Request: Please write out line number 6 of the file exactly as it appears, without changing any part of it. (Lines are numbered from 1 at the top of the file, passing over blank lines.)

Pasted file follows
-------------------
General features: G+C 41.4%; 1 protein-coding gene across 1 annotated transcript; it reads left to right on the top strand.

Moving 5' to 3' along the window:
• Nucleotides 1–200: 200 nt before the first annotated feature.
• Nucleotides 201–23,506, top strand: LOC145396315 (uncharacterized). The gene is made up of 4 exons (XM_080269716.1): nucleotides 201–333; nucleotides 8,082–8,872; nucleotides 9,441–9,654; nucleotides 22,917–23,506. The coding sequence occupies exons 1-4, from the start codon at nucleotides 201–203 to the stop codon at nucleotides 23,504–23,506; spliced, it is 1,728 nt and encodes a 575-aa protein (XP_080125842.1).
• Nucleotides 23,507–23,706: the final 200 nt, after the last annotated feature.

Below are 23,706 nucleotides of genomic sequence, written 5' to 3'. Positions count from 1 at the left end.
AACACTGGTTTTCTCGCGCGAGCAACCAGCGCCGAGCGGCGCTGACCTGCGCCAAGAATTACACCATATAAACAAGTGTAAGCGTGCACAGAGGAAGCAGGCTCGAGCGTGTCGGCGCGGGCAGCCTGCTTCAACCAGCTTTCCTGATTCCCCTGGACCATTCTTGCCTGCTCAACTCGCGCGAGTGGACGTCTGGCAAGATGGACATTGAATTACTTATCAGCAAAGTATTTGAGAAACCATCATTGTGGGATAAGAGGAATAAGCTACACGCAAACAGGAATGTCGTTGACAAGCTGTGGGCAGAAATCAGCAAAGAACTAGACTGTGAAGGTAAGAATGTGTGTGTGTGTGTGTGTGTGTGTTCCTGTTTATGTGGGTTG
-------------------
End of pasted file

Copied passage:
Below are 23,706 nucleotides of genomic sequence, written 5' to 3'. Positions count from 1 at the left end.